The amount of advertising targeted at mobile phone users jumped 32 per cent in 2009, despite a contraction in the wider advertising market last year. A survey by the Internet Advertising Bureau (IAB) and PricewaterhouseCoopers also showed that the entertainment and media sectors were the biggest investors in mobile advertising last year, accounting for 61 per cent of the total spend, ahead of the telecommunications sector's 14.7 per cent.
In 2009, some companies took an axe to their investment in mobile ads to preserve cash, but this was more than offset by those investing in a medium which promises a greater return on investment from a more targeted and personalised form of advertising.
The UK mobile advertising market jumped 32 per cent to a record £37.6m last year. But the market remains nascent and accounts for just 1 per cent of total digital advertising. Eva Berg-Winters, at PwC, said: "There were two distinct approaches from advertisers and publishers. They either cut spend or continued to invest and develop their use of mobile – with a view to come out on top following the downturn."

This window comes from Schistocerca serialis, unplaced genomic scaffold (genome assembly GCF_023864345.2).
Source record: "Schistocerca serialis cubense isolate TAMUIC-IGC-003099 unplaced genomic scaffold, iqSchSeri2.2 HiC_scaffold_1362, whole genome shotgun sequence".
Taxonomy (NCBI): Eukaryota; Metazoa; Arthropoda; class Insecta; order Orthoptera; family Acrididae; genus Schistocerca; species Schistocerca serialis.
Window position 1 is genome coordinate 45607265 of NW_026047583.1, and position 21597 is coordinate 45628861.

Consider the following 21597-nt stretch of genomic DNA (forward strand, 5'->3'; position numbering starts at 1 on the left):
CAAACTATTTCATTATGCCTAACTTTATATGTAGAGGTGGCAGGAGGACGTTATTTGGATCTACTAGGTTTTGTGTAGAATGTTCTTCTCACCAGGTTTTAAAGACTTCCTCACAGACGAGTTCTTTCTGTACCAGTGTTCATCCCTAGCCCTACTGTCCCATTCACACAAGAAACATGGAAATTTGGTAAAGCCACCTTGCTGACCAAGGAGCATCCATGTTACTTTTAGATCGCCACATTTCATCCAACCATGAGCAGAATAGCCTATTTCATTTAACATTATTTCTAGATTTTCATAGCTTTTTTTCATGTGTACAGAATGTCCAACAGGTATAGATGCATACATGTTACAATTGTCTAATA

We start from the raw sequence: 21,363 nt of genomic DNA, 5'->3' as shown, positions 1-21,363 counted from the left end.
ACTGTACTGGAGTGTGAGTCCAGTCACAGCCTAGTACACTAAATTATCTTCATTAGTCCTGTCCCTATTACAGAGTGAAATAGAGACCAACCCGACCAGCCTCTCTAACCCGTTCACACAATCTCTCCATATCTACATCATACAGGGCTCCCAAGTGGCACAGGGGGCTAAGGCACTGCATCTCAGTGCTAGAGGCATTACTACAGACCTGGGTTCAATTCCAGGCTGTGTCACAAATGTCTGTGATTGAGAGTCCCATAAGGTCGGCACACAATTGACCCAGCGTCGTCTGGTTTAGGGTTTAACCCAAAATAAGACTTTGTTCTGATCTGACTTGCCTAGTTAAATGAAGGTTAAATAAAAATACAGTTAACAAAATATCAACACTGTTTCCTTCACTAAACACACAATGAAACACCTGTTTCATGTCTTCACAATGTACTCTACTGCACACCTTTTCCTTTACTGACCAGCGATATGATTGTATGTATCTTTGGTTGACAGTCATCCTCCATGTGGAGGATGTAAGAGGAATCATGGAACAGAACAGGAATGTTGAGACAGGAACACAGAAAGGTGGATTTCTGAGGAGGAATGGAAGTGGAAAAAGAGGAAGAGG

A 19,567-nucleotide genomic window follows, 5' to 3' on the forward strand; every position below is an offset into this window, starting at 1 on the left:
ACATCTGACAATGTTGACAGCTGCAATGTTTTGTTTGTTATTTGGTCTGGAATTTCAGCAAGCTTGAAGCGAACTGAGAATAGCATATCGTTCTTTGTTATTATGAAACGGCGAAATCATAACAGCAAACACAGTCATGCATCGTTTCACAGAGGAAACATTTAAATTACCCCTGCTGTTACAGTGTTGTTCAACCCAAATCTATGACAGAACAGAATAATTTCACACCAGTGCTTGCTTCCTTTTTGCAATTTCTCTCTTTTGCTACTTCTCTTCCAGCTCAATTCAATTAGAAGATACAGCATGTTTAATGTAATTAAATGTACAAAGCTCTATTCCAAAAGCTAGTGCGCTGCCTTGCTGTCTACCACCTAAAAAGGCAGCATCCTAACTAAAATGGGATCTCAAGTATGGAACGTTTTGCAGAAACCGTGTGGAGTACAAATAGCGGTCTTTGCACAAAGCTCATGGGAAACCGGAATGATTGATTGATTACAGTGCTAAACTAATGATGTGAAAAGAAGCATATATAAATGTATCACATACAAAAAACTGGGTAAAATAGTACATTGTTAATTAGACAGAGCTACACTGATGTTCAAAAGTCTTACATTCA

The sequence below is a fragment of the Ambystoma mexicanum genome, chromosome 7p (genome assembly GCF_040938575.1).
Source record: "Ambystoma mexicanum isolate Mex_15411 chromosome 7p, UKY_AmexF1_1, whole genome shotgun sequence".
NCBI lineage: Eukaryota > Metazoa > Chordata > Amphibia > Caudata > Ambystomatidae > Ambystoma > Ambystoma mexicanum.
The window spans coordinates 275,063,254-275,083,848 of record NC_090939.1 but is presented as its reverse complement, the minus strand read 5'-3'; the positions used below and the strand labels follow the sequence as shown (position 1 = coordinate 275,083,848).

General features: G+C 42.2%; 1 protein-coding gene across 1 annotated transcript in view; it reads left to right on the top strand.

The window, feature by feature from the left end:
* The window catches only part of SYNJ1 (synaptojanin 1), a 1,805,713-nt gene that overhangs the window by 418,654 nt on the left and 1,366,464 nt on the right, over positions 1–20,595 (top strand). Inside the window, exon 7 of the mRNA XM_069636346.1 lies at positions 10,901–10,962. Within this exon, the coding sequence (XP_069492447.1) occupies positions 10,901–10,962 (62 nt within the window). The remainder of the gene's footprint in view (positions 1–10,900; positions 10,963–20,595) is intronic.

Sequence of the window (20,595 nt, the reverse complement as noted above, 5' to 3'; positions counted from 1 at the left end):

The IAB separated the market into two categories: mobile search, largely where companies pay per click through on search engines, such as Google or Yahoo; and mobile display, which includes banner ads on websites, text links and content before and after video content.
Of the two, mobile search delivered the biggest growth, up 41 per cent to £20.2m to account for 54 per cent, compared to 50 per cent the previous year. Mobile display jumped by 24 per cent to £17.4m.
Jon Mew, the head of mobile at the IAB, said the rapid rise in consumers accessing the internet through an increasing variety of devices, including smart phones, was behind the surge in the overall market.
He said: "Consumers are driving it, really. Consumer usage of mobile media has increased rapidly over the last few years. Twenty-three per cent of all time spent accessing the internet is done on a mobile device."
But Ms Berg-Winters pointed out that companies often still gauge the success of mobile campaigns by growing awareness of their brands, such as the number of clicks on banners or through to a website, as opposed to measurable sales from mobile phones.
She said: "It is traffic statistics rather than actual purchases. It is going to be an evolution rather than a revolution."Reuse content